If we really want to experience and witness real change in the world, pay attention to how much time you have been given and how the time is spent. Carefully, and prayfully using the time we’ve been given, wisely, will cause us to utilize God’s gift of time for the transformation of the world.

When Love came down, we learn how much God thinks about his people and creation. I pray we can all have eyes to see the world as he sees it and have the heart for the world as he has. May we use the gift of time we have been given to share his love with all we can. That is, after all, what God has done for us.

Betrayed, Denied, Tried, Crucified

In the 1924 book by Richard Connell, The Most Dangerous Game is a story of big game hunter Sanger Rainsford and his friend Whitney ending up on an island owned by General Zaroff. The General talks about how he is bored with “traditional” hunting and has moved into hunting the most dangerous, the most cunning animal, ship-wrecked humans. This is a dark story that shows what happens when we lose our way and give in to the darkness of the world.

As disturbing as this book was, and still is, this is a good picture of the darkness humanity is capable of. We like to think that because we’re “evolved” and “more civil” now that we do not act like this. But the reality is human nature has not changed. There is still darkness looming over humanity. There is still something that pulls us away from the God who created us. There is still Sin.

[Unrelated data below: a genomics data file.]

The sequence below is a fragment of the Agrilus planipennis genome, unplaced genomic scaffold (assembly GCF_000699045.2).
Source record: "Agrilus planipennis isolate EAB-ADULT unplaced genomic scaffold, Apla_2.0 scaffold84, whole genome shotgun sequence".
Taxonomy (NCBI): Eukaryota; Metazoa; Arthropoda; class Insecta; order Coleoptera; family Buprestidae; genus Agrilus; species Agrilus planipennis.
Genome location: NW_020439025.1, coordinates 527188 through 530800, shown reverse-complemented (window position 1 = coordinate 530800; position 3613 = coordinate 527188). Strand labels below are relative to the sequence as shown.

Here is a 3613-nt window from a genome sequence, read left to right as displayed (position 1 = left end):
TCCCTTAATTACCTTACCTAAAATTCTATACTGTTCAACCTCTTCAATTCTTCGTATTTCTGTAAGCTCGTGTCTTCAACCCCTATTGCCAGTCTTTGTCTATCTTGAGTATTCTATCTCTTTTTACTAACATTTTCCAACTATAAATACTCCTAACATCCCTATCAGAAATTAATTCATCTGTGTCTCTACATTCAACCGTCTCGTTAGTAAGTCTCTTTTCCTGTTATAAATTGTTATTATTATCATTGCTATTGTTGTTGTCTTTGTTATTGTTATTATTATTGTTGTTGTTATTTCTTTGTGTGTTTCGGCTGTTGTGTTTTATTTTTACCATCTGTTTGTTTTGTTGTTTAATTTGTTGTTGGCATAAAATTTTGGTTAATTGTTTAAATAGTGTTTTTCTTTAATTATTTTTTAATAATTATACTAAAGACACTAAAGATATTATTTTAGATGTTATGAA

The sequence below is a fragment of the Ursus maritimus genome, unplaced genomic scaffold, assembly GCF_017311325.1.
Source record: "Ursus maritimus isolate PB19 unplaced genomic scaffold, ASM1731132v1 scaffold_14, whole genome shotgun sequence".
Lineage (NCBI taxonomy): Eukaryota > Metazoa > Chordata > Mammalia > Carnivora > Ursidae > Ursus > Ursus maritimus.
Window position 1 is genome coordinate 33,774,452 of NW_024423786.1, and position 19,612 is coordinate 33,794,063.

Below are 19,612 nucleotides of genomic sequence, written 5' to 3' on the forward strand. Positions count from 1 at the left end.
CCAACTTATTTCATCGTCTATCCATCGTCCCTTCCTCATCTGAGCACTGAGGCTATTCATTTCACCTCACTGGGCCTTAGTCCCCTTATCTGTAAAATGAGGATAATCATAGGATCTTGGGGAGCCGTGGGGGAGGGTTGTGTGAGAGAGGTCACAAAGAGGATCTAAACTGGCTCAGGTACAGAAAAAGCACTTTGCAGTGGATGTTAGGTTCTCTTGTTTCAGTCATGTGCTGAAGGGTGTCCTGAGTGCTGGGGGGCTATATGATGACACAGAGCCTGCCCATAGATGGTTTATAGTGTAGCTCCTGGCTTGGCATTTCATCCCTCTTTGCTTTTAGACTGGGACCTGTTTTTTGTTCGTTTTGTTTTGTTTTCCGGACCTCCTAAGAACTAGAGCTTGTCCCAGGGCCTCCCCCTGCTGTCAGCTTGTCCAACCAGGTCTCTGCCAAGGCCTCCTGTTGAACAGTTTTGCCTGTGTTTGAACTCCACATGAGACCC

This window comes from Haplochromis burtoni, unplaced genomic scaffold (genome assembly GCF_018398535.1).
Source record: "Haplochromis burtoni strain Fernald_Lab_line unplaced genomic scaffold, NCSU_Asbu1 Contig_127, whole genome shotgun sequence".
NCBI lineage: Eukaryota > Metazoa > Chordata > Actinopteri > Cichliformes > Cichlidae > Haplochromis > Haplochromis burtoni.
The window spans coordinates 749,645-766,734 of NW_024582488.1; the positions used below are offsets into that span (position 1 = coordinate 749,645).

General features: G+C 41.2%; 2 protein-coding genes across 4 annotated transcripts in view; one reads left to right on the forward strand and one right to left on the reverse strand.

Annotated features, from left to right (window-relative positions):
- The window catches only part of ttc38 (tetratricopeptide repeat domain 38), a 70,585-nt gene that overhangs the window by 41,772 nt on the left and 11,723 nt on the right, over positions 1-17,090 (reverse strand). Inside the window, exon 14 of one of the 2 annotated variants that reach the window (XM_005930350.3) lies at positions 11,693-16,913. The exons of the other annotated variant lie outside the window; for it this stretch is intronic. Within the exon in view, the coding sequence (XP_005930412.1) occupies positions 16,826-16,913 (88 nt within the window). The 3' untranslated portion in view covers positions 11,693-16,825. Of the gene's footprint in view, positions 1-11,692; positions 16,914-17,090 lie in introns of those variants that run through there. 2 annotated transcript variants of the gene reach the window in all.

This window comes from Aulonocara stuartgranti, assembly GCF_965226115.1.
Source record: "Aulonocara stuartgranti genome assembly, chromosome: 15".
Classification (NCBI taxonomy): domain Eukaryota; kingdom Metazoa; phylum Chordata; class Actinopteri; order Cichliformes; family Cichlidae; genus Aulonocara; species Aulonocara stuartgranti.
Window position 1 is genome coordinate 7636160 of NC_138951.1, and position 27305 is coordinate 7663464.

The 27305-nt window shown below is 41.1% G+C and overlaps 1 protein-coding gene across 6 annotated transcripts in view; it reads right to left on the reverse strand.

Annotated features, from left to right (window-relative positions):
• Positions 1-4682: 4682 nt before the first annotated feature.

Over the past several weeks, we have been diving into the life of Jesus Christ. Originally this was going to be the last message, but after some prayer, we’re adding two more so we can take the time to talk more fully about the life of Jesus Christ.

Remember we talked about why the question, “Who do you say Jesus is?” is really the most important question. From there we talked about his birth and were reminded this is not just a story we should only hear at Christmas time. Then we talked about his baptism and temptations. From there, we talked about his healing ministry. Last week, we talked about Jesus’ mission to seek and to save the lost. Today, we’re going to talk about the final 24 hours of Jesus’ earthly life.

READ LUKE 23:1-3

Then the whole assembly rose and led him off to Pilate. And they began to accuse him, saying, “We have found this man subverting our nation. He opposes payment of taxes to Caesar and claims to be Messiah, a king.”

So Pilate asked Jesus, “Are you the king of the Jews?”

“You have said so,” Jesus replied.

In this scene, we are already in the courtroom of Pontius Pilate. How did we get here? To understand what’s going on, we have to go back in time about 12 hours.